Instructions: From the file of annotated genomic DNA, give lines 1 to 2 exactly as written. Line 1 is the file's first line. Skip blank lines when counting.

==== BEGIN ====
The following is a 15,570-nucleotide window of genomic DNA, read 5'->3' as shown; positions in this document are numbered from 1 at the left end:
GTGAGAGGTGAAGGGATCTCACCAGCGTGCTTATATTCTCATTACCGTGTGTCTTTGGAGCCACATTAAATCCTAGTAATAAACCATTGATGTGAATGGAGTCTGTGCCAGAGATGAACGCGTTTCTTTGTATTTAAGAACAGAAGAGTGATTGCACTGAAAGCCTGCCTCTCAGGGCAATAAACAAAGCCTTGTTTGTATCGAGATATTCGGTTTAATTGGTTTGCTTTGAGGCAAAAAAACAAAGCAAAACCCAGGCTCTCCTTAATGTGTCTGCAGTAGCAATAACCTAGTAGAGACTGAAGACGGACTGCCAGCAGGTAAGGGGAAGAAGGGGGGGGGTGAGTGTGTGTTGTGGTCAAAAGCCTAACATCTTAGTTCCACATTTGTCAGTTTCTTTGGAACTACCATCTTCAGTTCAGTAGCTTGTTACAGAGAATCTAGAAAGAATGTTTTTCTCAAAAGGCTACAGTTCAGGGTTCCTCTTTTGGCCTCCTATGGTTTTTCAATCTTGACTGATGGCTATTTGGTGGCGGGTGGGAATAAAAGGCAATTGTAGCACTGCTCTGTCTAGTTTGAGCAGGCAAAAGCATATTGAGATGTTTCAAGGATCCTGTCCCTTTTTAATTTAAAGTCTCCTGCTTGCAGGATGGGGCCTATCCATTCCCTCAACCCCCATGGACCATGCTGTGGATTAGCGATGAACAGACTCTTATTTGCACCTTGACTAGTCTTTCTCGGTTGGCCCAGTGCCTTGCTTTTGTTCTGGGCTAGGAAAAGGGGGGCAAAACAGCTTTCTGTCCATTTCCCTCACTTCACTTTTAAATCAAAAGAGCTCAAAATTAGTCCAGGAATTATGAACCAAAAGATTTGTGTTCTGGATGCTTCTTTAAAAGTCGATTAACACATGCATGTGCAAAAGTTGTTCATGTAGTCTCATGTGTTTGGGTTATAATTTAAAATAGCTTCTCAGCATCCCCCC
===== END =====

The following is a 15,570-nucleotide window of genomic DNA, read 5'->3' as shown; positions in this document are numbered from 1 at the left end:
GTGAGAGGTGAAGGGATCTCACCAGCGTGCTTATATTCTCATTACCGTGTGTCTTTGGAGCCACATTAAATCCTAGTAATAAACCATTGATGTGAATGGAGTCTGTGCCAGAGATGAACGCGTTTCTTTGTATTTAAGAACAGAAGAGTGATTGCACTGAAAGCCTGCCTCTCAGGGCAATAAACAAAGCCTTGTTTGTATCGAGATATTCGGTTTAATTGGTTTGCTTTGAGGCAAAAAAACAAAGCAAAACCCAGGCTCTCCTTAATGTGTCTGCAGTAGCAATAACCTAGTAGAGACTGAAGACGGACTGCCAGCAGGTAAGGGGAAGAAGGGGGGGGGTGAGTGTGTGTTGTGGTCAAAAGCCTAACATCTTAGTTCCACATTTGTCAGTTTCTTTGGAACTACCATCTTCAGTTCAGTAGCTTGTTACAGAGAATCTAGAAAGAATGTTTTTCTCAAAAGGCTACAGTTCAGGGTTCCTCTTTTGGCCTCCTATGGTTTTTCAATCTTGACTGATGGCTATTTGGTGGCGGGTGGGAATAAAAGGCAATTGTAGCACTGCTCTGTCTAGTTTGAGCAGGCAAAAGCATATTGAGATGTTTCAAGGATCCTGTCCCTTTTTAATTTAAAGTCTCCTGCTTGCAGGATGGGGCCTATCCATTCCCTCAACCCCCATGGACCATGCTGTGGATTAGCGATGAACAGACTCTTATTTGCACCTTGACTAGTCTTTCTCGGTTGGCCCAGTGCCTTGCTTTTGTTCTGGGCTAGGAAAAGGGGGGCAAAACAGCTTTCTGTCCATTTCCCTCACTTCACTTTTAAATCAAAAGAGCTCAAAATTAGTCCAGGAATTATGAACCAAAAGATTTGTGTTCTGGATGCTTCTTTAAAAGTCGATTAACACATGCATGTGCAAAAGTTGTTCATGTAGTCTCATGTGTTTGGGTTATAATTTAAAATAGCTTCTCAGCATCCCCCC